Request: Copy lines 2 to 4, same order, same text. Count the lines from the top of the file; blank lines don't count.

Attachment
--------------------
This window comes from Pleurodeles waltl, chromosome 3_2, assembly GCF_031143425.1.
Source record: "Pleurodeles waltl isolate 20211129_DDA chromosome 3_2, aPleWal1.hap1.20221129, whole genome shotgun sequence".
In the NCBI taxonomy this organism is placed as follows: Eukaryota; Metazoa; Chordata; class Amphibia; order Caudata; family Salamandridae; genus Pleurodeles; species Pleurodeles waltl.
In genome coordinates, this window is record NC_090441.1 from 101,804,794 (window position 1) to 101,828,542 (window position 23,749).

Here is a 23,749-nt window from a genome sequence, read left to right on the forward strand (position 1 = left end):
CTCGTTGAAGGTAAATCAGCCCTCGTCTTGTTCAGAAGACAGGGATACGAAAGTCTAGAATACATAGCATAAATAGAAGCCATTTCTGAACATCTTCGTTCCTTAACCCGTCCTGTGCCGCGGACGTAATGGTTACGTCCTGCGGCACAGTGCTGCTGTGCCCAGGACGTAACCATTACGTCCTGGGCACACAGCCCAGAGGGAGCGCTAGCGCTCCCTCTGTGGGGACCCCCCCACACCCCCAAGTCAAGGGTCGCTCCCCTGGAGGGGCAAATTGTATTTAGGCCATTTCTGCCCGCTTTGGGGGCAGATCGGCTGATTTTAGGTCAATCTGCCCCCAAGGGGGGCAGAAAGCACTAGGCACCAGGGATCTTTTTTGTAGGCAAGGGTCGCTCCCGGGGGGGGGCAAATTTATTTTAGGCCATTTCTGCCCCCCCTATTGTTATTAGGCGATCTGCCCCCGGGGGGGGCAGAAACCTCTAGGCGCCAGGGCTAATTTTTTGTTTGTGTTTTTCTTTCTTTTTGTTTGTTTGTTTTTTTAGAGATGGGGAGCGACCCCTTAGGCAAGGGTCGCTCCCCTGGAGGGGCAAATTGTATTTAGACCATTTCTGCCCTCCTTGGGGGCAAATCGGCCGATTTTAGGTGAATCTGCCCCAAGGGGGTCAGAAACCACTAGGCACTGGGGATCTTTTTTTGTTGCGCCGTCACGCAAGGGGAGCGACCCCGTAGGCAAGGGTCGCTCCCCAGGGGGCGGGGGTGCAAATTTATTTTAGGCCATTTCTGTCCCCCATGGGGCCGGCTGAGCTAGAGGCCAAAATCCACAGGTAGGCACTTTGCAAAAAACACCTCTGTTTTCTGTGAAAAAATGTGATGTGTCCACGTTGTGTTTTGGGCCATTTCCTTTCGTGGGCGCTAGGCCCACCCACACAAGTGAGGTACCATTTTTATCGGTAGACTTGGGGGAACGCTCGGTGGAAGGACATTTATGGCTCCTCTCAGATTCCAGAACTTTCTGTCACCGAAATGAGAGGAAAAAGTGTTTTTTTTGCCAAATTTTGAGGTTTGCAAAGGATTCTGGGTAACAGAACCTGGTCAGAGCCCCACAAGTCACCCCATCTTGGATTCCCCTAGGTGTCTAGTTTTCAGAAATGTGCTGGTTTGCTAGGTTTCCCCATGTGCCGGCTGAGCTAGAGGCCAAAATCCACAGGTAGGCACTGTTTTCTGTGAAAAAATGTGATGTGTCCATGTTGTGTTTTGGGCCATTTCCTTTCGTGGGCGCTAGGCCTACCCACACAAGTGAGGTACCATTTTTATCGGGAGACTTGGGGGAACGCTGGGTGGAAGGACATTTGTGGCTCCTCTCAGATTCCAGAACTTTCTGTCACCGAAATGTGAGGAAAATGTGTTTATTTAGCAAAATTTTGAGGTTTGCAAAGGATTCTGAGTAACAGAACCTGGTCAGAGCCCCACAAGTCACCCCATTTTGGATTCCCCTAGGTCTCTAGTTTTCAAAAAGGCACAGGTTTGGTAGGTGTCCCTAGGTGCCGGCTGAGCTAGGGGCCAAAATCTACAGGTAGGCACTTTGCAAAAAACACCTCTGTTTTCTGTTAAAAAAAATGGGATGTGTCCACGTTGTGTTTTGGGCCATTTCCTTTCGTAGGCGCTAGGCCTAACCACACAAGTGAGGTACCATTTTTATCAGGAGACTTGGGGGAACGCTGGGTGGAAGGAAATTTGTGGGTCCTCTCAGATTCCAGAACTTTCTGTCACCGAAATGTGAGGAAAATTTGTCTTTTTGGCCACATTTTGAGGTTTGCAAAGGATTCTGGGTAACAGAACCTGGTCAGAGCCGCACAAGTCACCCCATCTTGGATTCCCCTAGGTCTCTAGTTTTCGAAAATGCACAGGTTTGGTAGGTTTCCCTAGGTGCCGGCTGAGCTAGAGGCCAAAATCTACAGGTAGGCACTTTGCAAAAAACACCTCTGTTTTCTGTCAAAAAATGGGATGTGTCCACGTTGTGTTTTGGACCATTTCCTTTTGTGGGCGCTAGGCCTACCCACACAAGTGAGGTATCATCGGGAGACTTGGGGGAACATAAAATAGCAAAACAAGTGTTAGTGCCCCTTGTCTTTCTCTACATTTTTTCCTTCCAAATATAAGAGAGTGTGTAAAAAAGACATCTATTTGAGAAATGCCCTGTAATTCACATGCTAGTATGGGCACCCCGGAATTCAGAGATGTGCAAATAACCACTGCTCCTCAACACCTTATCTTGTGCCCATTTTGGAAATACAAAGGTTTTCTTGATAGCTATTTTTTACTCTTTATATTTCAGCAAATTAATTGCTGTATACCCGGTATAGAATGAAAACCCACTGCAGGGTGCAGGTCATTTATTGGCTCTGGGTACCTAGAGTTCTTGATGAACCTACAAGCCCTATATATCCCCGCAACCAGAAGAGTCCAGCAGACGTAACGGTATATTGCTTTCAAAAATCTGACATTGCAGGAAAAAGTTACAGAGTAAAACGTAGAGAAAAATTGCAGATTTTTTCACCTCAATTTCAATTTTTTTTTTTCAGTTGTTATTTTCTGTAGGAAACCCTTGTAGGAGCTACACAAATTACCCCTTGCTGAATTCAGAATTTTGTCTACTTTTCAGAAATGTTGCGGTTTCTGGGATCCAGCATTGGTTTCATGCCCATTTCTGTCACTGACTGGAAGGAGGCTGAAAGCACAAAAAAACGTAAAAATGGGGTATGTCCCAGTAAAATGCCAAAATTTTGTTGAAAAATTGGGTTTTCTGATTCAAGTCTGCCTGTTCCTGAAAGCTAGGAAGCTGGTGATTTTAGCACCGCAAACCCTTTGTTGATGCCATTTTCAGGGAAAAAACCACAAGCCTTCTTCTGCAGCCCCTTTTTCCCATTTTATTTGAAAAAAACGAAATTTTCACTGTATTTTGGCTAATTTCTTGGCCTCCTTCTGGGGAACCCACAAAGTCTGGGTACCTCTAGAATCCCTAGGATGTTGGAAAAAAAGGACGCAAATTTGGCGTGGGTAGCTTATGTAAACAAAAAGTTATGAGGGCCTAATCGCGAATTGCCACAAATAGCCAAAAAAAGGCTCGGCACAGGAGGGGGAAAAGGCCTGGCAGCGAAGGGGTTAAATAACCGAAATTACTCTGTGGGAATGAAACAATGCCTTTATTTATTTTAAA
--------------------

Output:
Source record: "Pleurodeles waltl isolate 20211129_DDA chromosome 3_2, aPleWal1.hap1.20221129, whole genome shotgun sequence".
In the NCBI taxonomy this organism is placed as follows: Eukaryota; Metazoa; Chordata; class Amphibia; order Caudata; family Salamandridae; genus Pleurodeles; species Pleurodeles waltl.
In genome coordinates, this window is record NC_090441.1 from 101,804,794 (window position 1) to 101,828,542 (window position 23,749).